ROHNERT PARK -- On Jan. 29, Jim Veilleux received a national track and field award that should never have existed in the first place. Common sense, however, sometimes, sadly, requires a champion.
Because Veilleux had common sense, Erica Hause began something 19 years ago that has evolved to one heck of a day job — she is a trapeze artist for the Ringling Brothers Circus. Amazing what can happen when one refuses to stereotype a gender.
Veilleux, the pole vaulting coach at Santa Rosa High School the last 15 years, received the 2011 U.S. Track and Field Pioneer Award at USATF's Pole Vault Summit in Reno.
All because Veilleux said "yes" twice. It's that simple and that complicated.
"If Jim hadn't done what he did," said Linda Hause, Erica's mother, "this never would have happened."
Meaning, Jim Veilleux of Rohnert Park was instrumental in stopping pole vaulting from diving into oblivion.
A journey like this is a journey of a thousand steps. The first step was Erica Hause's. Veilleux was the pole vaulting coach at Cook Junior High. Hause, a ninth-grader, approached Veilleux and asked if she could pole vault for Cook. Veilleux paged through the Santa Rosa City School District rule book for permission. He found none.
"What I read was this: &‘Girls don't pole vault,'" Veilleux said.
The coach had a simple take on that.
"That's ridiculous," Veilleux said. "Just look at female gymnasts and all the stunts they accomplished. That takes a lot of upper body strength but that was the fear back then, girls lacked sufficient body strength. Ludicrous."
No matter, come out, Veilleux told Hause. I'll teach you but I can't promise your results will count on team scores. As it turned out, her vaulting scores did count. According to Linda Hause, since all five junior high schools competed just in the district, agreement was reached.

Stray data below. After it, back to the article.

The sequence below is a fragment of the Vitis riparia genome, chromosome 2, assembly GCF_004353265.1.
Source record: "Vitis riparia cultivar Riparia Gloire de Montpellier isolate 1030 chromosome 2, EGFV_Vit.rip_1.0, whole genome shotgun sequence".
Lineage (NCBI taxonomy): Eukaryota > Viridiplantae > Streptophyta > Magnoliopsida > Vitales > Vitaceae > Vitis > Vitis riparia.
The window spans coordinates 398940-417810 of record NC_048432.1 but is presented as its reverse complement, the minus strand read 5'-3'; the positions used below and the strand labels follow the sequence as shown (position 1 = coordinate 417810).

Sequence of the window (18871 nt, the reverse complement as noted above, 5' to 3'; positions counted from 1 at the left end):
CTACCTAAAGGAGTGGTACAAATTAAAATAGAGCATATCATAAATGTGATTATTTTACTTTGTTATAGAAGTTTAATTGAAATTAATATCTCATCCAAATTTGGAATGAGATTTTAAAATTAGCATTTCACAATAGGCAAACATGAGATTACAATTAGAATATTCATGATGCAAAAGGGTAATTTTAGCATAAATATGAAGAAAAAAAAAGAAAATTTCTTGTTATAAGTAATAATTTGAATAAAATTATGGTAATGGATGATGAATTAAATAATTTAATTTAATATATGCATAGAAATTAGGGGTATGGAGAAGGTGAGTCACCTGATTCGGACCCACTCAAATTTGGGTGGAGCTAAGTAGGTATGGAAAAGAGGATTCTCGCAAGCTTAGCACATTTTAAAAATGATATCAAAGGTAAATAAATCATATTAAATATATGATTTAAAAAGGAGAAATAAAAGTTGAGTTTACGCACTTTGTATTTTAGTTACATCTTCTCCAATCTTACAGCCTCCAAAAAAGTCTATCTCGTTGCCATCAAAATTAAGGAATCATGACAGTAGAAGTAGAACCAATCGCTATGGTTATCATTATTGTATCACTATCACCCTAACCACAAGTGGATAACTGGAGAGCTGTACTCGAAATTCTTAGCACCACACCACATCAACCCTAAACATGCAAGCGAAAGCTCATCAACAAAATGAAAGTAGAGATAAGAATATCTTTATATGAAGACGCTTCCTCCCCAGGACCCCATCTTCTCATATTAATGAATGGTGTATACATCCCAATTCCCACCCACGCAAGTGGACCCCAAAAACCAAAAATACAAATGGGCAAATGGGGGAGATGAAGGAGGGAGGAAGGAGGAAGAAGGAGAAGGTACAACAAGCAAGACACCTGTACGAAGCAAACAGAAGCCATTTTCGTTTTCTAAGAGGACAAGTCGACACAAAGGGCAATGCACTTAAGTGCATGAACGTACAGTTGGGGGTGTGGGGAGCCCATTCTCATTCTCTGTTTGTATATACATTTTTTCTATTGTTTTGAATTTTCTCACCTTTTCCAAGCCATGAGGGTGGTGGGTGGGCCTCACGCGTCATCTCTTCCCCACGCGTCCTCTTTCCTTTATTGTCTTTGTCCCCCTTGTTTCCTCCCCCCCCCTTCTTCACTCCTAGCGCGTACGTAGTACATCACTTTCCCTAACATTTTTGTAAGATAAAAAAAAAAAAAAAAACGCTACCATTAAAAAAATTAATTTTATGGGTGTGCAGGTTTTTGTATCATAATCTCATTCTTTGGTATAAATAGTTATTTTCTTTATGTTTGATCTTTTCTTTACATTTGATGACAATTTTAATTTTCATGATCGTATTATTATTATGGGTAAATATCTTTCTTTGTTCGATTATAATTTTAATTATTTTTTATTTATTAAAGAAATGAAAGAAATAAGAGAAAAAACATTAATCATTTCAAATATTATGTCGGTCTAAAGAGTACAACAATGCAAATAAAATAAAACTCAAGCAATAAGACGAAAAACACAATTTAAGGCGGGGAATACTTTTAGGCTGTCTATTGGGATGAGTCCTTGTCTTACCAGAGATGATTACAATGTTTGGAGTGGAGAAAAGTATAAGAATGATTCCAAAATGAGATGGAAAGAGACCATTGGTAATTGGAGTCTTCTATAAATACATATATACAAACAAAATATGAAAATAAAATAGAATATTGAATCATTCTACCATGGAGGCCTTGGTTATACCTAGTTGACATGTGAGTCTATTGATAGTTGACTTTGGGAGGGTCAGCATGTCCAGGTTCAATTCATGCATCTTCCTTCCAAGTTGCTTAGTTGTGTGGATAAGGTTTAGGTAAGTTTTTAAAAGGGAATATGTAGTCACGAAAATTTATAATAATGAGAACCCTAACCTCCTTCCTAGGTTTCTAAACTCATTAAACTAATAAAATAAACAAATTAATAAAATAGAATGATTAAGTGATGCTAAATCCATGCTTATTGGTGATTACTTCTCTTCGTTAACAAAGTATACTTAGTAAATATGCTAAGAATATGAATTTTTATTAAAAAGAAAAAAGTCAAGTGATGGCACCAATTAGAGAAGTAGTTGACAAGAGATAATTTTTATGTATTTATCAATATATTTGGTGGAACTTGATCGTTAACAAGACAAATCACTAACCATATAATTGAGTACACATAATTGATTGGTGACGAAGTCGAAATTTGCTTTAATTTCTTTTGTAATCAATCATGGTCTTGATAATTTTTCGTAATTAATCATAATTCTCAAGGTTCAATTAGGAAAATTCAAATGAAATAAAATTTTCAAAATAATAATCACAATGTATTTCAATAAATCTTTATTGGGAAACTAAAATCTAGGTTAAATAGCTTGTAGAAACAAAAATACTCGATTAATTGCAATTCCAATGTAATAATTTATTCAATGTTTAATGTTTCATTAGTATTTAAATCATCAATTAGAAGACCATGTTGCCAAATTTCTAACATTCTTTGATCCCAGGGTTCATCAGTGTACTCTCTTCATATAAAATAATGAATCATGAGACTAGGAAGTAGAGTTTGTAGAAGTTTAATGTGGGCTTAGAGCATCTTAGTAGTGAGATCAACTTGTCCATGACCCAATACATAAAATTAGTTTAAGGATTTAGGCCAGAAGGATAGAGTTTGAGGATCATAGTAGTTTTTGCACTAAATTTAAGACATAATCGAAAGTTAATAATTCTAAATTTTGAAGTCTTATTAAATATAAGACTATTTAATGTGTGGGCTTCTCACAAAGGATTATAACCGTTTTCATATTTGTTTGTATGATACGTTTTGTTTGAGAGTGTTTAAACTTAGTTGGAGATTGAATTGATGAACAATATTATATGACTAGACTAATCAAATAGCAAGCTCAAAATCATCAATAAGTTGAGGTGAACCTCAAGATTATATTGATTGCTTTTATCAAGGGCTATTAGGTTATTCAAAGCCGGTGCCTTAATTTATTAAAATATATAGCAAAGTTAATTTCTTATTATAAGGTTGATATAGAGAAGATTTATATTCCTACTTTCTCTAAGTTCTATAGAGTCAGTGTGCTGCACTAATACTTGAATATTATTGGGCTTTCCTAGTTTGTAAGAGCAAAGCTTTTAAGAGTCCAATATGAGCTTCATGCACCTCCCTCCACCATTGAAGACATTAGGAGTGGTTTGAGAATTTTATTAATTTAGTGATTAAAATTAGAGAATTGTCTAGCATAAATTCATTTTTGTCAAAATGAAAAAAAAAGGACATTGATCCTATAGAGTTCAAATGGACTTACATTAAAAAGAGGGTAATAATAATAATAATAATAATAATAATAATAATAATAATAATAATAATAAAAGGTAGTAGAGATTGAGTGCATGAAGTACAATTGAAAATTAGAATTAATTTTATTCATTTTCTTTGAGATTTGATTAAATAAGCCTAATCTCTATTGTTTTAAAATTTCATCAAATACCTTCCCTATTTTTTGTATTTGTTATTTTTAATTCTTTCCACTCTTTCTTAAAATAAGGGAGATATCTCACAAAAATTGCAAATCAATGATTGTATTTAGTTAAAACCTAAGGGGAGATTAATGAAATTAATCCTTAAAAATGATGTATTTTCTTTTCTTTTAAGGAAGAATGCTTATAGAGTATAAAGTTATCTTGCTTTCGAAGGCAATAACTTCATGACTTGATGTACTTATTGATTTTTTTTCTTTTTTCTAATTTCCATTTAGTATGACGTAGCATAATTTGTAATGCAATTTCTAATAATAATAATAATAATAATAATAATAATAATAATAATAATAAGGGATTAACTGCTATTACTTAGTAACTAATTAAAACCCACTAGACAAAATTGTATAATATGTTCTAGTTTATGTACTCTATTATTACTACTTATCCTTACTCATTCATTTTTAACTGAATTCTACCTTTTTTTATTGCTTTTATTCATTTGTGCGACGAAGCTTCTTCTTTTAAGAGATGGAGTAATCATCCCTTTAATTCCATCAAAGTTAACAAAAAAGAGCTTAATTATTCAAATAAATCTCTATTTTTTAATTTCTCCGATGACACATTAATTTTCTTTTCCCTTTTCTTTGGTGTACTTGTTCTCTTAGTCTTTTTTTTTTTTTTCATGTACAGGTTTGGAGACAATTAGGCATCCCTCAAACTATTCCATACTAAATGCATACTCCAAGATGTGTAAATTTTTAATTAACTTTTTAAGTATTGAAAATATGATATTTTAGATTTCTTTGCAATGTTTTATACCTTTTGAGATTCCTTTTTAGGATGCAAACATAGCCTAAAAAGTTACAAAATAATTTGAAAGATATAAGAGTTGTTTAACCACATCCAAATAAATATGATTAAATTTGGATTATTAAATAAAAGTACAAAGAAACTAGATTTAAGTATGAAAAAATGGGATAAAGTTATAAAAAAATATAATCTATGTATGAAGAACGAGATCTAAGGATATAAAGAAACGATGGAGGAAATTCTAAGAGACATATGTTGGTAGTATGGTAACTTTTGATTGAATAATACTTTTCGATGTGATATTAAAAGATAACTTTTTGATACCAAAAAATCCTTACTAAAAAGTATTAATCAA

"All five junior high school principals allowed it," Linda Hause said. "But if it wasn't for Jim allowing Erica to vault, that would never have happened."
Erica Hause entered Montgomery High as a sophomore in 1992. She still wanted to vault. Her mother saw it as a clear case of sexual discrimination. From June 1992 to March 1993, Linda Hause fired off letters, made phone calls, applied pressure to CIF in the most diplomatic of ways through her written entreaties: "It is my desire to resolve this problem by going through appropriate procedure established by CIF. ... I am sending copies of this letter to area commissioners ... and to the National Federation. In the event that the matter remains unresolved in February (1993), I will pursue other options to find an acceptable resolution to the problem."
Which is how Veilleux again became involved. Remember this was fall 1992, and high school girls were not allowed to pole vault in California. So CIF was performing due diligence, in large part because it was being accused of violating its own by-laws. CIF called the only pole vaulting coach who had ever worked with a girl. They asked Veilleux his opinion.
"Yes, they can!" was Veilleux's quote for the record.
A general contractor, Veilleux said yes not because he was a feminist. He said it for an even-more encompassing reason.
"I am a humanitarian," said Veilleux, 65. "It was just the right thing to do. In all the years I have coached pole vault, I have never told a boy or girl I wouldn't coach them. I had one girl take three months to vault six feet. I have had kids ask me to coach and I knew they wouldn't be good vaulters. Didn't matter to me. As long as they had the desire, that's all I needed from them. It was my job to keep them safe."